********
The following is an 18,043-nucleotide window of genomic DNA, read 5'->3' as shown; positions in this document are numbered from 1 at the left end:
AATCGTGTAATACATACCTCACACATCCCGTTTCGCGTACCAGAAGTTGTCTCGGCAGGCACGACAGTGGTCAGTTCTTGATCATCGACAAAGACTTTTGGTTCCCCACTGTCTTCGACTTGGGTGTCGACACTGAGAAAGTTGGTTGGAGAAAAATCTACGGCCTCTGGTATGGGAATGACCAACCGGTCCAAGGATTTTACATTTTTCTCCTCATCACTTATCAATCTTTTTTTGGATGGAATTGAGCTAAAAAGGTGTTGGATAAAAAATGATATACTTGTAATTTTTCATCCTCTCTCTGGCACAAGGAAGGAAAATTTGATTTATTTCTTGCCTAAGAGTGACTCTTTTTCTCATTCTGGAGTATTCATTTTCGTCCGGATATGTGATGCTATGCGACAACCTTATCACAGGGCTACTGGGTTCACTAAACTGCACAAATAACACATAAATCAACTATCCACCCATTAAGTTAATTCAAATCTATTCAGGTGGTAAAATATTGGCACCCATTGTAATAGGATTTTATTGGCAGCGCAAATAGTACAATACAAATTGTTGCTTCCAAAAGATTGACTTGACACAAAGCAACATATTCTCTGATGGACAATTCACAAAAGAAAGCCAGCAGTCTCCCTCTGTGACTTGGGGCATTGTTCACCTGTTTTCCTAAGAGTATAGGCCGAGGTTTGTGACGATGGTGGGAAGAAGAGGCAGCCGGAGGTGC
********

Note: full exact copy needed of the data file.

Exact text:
The following is an 18,043-nucleotide window of genomic DNA, read 5'->3' as shown; positions in this document are numbered from 1 at the left end:
AATCGTGTAATACATACCTCACACATCCCGTTTCGCGTACCAGAAGTTGTCTCGGCAGGCACGACAGTGGTCAGTTCTTGATCATCGACAAAGACTTTTGGTTCCCCACTGTCTTCGACTTGGGTGTCGACACTGAGAAAGTTGGTTGGAGAAAAATCTACGGCCTCTGGTATGGGAATGACCAACCGGTCCAAGGATTTTACATTTTTCTCCTCATCACTTATCAATCTTTTTTTGGATGGAATTGAGCTAAAAAGGTGTTGGATAAAAAATGATATACTTGTAATTTTTCATCCTCTCTCTGGCACAAGGAAGGAAAATTTGATTTATTTCTTGCCTAAGAGTGACTCTTTTTCTCATTCTGGAGTATTCATTTTCGTCCGGATATGTGATGCTATGCGACAACCTTATCACAGGGCTACTGGGTTCACTAAACTGCACAAATAACACATAAATCAACTATCCACCCATTAAGTTAATTCAAATCTATTCAGGTGGTAAAATATTGGCACCCATTGTAATAGGATTTTATTGGCAGCGCAAATAGTACAATACAAATTGTTGCTTCCAAAAGATTGACTTGACACAAAGCAACATATTCTCTGATGGACAATTCACAAAAGAAAGCCAGCAGTCTCCCTCTGTGACTTGGGGCATTGTTCACCTGTTTTCCTAAGAGTATAGGCCGAGGTTTGTGACGATGGTGGGAAGAAGAGGCAGCCGGAGGTGC